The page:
CSFF Blog Tour – On the Edge of the Dark Sea of Darkness, Day 3

I so love a good controv … uh, discussion! (Emoticon here, rubbing hands together with look of satisfaction glinting from its eyes).

Seriously, I feel like I learn so much from the give and take of dialogue, even about my own views and certainly about what others are thinking and what makes them tick.

I’m referring, of course, to the stir resulting from my last post in which I quoted Andrew Peterson, author of On the Edge of the Dark Sea of Darkness, in his comment on another site answering the “Christian fiction” question.

Those of you who visit here frequently know I have an ongoing discussion with Mike Duran about this subject. And here’s the crux of the issue. Some people define Christian fiction as (mostly preachy) stories in which one character becomes a Christian.

My argument has long been (contrary to what Mike may think – 😉 ), Christian fiction isn’t that alone, and no stories should be preachy. That’s just bad fiction.

In the discussion yesterday, Mr. Peterson (thanks for taking the time to comment, by the way) added something new to the mix: stories that unintentionally tell the truth, are they also Christian? He cited C. S. Lewis, Tolkien, Les Miserables, Gilead, Peace Like a River, and one or two others (and I admit, I question whether all those authors were unintentional about the redemptive elements of their stories). Commenter Travis then mentioned an extension of this idea: “the gospel sneaks itself into stories by non-Christians.”

So the question is, are all stories that show redemption, intentionally or unintentionally, overtly or subliminally, “Christian”? And where precisely does a story with a “Christian worldview” fit in?

To answer the first, I would have to say, No, stories by non-Christians, no matter how much they may remind us of Christ’s redemption and no matter how God may choose to use those stories to bring people to Himself, aren’t “Christian.”

I plead for the same definition in fiction as in life. In simple form, “Christian” refers to a person who belongs to Jesus Christ, who follows Him. A non-Christian’s story may reveal a struggle between good and evil, with good winning out, and Christians understand that Good is God, that He wins through the death and resurrection of His Son. But I suggest a story that is open to good being interpreted as “The Force” or Mankind’s own positive energy, or whatever else non-Christians understand as good, can’t be considered “Christian.”

On the other hand, I don’t think Christians are limited to retelling the redemption story. There is a significant need for “seed planting” stories. These, in my view, fall into the category of Christian worldview stories. They are true and consistent with Scripture, but make no attempt to portray Christ’s redemptive sacrifice. It doesn’t mean, however, that they don’t point to Him.

What’s the difference between the former and the latter? I’d have to say it’s the intention of the author. Here’s where I pull out my bullhorn. What we’re talking about is writing a story that has a theme. Some refer to it as a message and others as an agenda. I disagree. A theme is a theme. It is neither a message nor an agenda if it is woven with care into the fabric of a story.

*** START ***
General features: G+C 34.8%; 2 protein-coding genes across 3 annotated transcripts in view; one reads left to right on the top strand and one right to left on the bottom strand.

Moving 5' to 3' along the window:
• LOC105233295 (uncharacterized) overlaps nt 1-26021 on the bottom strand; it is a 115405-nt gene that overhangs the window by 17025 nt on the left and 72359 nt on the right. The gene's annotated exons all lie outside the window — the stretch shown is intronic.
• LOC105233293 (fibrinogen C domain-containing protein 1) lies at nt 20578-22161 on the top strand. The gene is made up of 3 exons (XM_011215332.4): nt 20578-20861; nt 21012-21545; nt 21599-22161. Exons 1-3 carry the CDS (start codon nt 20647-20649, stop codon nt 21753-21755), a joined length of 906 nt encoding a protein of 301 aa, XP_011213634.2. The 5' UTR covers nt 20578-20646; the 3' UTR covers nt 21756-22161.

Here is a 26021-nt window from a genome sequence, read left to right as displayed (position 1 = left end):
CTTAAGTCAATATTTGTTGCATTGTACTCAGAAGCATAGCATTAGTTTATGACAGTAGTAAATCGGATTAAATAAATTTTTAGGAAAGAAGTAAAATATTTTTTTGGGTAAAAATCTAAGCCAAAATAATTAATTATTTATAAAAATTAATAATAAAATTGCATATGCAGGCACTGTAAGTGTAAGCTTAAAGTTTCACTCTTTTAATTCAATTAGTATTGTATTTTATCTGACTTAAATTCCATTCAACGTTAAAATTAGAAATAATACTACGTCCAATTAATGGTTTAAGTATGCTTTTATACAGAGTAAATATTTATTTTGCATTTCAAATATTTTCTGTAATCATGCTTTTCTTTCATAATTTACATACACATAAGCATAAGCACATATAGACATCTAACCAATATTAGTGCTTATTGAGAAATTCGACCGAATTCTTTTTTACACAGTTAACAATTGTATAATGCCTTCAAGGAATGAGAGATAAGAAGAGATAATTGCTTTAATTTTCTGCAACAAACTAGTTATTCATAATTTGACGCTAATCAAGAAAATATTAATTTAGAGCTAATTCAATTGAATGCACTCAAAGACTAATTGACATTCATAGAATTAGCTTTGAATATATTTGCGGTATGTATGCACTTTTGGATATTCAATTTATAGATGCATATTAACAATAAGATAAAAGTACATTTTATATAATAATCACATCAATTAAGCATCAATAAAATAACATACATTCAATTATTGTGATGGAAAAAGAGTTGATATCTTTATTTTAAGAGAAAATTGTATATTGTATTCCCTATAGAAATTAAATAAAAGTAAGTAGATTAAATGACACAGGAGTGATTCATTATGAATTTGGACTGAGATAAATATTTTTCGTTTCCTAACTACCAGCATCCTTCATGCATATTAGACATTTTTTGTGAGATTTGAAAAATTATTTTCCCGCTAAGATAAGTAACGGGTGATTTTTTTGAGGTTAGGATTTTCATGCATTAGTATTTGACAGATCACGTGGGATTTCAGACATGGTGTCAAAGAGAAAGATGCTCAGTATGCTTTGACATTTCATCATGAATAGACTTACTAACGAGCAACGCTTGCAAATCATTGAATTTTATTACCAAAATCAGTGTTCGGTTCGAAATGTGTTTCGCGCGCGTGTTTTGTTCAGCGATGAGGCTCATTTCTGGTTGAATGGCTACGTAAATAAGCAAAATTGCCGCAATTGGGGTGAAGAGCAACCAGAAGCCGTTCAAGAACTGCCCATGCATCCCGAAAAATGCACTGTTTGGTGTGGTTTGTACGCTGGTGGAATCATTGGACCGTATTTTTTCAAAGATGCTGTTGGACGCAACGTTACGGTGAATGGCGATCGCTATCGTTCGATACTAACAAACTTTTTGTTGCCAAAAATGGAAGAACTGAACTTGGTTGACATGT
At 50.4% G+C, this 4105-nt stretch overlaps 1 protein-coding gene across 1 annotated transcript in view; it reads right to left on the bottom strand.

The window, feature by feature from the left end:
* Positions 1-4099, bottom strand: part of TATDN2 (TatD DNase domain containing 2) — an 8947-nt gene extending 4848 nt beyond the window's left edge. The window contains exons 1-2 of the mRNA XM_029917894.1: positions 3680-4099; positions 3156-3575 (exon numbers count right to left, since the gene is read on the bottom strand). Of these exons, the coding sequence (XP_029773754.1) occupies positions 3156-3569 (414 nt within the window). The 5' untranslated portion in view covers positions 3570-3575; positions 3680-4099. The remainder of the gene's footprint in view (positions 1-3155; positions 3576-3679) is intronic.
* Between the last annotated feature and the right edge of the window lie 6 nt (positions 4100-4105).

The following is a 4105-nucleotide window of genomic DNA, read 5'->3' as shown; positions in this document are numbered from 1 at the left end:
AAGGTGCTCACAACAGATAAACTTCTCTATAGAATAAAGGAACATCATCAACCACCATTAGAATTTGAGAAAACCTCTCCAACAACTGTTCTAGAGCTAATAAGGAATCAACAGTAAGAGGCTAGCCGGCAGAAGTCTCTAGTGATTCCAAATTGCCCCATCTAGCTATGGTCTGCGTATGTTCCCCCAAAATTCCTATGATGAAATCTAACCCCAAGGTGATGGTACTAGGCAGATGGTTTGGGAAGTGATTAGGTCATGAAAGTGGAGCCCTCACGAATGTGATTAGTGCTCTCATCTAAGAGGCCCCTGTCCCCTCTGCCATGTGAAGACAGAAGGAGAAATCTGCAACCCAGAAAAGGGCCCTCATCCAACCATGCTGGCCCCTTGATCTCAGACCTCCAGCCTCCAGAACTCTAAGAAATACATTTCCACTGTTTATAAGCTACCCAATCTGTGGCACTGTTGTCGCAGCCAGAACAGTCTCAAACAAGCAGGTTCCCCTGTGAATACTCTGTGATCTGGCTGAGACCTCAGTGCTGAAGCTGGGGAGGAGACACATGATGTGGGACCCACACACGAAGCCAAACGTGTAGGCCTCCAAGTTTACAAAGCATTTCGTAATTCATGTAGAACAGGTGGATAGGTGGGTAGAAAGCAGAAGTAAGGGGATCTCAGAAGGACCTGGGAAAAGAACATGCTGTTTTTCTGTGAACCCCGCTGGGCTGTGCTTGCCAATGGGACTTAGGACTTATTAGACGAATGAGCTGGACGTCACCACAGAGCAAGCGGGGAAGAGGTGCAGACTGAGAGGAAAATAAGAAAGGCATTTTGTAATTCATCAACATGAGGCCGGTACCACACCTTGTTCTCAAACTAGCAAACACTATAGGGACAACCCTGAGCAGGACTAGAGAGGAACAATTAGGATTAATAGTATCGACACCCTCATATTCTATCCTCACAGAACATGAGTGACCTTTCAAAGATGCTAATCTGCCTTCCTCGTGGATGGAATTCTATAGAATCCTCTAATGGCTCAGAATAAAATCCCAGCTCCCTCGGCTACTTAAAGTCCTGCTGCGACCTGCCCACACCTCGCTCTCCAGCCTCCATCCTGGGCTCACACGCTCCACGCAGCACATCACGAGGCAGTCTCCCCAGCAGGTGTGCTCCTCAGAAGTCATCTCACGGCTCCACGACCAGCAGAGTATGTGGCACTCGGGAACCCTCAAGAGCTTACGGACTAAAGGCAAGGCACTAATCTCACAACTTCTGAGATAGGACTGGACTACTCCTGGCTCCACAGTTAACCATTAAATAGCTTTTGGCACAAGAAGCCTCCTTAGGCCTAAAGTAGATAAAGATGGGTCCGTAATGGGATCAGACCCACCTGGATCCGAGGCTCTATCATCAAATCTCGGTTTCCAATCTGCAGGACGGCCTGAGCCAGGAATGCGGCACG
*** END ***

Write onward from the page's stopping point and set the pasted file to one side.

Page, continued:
And that careful weaving, I contend, is next to impossible unless some thought—some intention—is given to it.

Can a non-Christian stumble upon truth? Certainly. The myths C. S. Lewis fell in love with eventually pointed him to Christ because he finally came to realize there was a True myth. Perhaps they are imitations of reality, perhaps they reflect the hunger for God in every human heart. Nevertheless, those myths are not Christian.

And why is “proper labeling” important? Perhaps only for the sake of identifying truth. How many Christian parents embraced The Lion King because it was cute and clean—never mind that it was full of false religion.

Christian fiction, in my opinion, should not be about the trappings of Christianity, but somewhere along the line this seems to be what it has become in the minds of many.

Who can change this if not writers? Not by writing “less” Christian works or by eschewing theme. Not by assuming our worldview will surface without our intention. No. Christian themes, Christian worldview themes need to be crafted into our stories. And that takes work. Just as much work as crafting a world or a character or a plot.

Bullhorn down! 😉

You might wish to read what people are saying about the delightful book that started all this conversation, so check out the other posts by these fine bloggers:

Sally Apokedak/ Brandon Barr/ Jim Black/ Justin Boyer/ Jackie Castle/ Valerie Comer/ CSFF Blog Tour/ Gene Curtis/ D. G. D. Davidson/ Jeff Draper/ April Erwin/ Beth Goddard / Marcus Goodyear/ Todd Michael Greene/ Jill Hart/ Katie Hart/ Michael Heald/ Timothy Hicks/ Christopher Hopper/ Jason Joyner/ Kait/ Carol Keen/ Mike Lynch/ Margaret/ Rachel Marks/ Shannon McNear/ Pamela Morrisson/ John W. Otte/ Deena Peterson/ Rachelle/ Steve Rice/ Cheryl Russel/ Ashley Rutherford/ Chawna Schroeder/ James Somers/ Donna Swanson/ Steve Trower/ Speculative Faith/ Robert Treskillard/ Jason Waguespac/ Laura Williams/ Timothy Wise

Highlighted links are bloggers I know have posted already.


  1. I agree/disagree.

    Because I’m grouchy and confounding like that.